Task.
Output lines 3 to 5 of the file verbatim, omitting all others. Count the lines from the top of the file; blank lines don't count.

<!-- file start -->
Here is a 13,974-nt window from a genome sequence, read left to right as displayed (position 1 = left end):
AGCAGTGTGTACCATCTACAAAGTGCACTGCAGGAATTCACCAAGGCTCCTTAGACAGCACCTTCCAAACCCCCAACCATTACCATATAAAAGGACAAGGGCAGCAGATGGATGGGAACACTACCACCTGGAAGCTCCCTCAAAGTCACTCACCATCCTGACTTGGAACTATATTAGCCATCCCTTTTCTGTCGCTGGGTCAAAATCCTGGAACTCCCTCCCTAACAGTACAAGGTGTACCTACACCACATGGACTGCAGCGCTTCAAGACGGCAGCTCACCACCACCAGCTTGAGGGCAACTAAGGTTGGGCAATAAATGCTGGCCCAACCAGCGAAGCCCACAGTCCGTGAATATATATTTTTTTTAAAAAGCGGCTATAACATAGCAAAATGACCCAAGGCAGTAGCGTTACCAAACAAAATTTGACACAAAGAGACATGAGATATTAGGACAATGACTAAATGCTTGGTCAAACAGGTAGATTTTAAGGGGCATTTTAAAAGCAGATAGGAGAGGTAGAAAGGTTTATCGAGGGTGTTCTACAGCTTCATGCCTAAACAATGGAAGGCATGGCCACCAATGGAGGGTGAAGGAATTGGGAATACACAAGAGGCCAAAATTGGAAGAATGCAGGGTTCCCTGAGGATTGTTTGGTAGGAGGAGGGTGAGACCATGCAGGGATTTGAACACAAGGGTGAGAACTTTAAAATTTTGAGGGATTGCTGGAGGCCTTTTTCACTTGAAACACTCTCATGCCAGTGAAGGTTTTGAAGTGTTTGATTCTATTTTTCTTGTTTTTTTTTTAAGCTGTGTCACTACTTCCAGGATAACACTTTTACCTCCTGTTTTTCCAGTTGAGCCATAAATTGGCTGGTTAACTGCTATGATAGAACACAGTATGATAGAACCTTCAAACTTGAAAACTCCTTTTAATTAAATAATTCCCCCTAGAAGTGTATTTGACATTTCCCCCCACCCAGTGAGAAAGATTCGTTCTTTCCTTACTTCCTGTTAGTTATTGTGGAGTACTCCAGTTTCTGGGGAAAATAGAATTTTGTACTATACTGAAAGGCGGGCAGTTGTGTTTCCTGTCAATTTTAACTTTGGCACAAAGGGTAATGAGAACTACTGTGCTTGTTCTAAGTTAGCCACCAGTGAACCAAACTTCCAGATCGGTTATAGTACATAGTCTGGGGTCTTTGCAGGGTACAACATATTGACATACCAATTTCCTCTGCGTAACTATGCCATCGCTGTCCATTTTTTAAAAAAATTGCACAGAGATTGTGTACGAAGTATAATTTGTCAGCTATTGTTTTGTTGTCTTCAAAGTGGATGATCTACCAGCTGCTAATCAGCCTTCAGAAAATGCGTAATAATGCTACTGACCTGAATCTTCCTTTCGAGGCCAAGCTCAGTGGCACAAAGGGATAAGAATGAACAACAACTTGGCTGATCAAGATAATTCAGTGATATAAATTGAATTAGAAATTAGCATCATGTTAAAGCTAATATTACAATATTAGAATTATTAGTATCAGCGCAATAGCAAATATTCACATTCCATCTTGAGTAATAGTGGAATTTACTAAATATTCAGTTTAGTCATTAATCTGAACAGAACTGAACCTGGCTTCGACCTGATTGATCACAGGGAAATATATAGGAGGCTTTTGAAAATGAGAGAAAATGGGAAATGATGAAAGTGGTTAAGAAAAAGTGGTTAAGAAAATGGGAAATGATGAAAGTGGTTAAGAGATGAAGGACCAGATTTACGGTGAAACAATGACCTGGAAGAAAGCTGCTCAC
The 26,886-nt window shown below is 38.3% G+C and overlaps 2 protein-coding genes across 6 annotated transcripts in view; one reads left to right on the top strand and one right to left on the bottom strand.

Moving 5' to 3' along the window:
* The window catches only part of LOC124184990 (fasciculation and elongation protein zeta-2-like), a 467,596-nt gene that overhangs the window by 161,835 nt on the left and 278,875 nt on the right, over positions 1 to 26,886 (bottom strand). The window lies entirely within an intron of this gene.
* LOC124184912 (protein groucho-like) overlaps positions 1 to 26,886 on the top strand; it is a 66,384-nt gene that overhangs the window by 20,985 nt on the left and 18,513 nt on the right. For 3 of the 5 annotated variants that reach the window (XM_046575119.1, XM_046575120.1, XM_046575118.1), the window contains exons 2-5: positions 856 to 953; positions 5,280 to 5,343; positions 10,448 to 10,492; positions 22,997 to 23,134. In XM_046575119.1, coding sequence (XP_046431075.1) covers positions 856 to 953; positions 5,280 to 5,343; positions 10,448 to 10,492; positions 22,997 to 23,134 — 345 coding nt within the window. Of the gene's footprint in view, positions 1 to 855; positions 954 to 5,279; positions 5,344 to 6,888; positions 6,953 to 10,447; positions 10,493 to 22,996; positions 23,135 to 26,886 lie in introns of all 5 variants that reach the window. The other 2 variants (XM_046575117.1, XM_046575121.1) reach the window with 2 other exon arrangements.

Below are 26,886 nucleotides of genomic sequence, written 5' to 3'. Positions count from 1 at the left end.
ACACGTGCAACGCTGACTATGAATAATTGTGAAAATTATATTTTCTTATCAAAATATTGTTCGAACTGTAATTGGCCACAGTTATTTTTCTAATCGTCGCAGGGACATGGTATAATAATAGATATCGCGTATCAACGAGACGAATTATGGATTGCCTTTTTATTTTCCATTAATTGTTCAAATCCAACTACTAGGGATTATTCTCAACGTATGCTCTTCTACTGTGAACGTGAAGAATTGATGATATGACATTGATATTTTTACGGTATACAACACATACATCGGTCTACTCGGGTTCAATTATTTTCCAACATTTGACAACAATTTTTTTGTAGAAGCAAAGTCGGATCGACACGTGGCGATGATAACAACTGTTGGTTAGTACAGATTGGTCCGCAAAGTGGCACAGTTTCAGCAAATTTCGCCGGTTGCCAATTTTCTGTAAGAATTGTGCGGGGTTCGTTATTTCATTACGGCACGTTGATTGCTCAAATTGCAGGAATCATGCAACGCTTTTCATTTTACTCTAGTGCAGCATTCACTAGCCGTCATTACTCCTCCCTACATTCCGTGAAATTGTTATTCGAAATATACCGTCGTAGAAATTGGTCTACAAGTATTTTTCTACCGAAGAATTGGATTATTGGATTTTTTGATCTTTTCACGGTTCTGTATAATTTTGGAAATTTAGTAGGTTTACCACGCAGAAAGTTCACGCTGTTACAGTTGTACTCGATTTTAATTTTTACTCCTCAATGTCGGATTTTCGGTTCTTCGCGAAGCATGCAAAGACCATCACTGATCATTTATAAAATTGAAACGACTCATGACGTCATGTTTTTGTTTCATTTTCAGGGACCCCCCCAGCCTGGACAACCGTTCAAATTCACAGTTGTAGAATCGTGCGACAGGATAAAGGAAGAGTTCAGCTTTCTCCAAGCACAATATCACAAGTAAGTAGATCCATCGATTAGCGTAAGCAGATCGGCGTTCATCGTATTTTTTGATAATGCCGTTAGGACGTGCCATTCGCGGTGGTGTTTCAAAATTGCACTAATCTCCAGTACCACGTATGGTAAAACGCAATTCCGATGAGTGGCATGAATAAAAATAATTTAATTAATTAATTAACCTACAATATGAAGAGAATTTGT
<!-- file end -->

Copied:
The 26,886-nt window shown below is 38.3% G+C and overlaps 2 protein-coding genes across 6 annotated transcripts in view; one reads left to right on the top strand and one right to left on the bottom strand.

Moving 5' to 3' along the window:
* The window catches only part of LOC124184990 (fasciculation and elongation protein zeta-2-like), a 467,596-nt gene that overhangs the window by 161,835 nt on the left and 278,875 nt on the right, over positions 1 to 26,886 (bottom strand). The window lies entirely within an intron of this gene.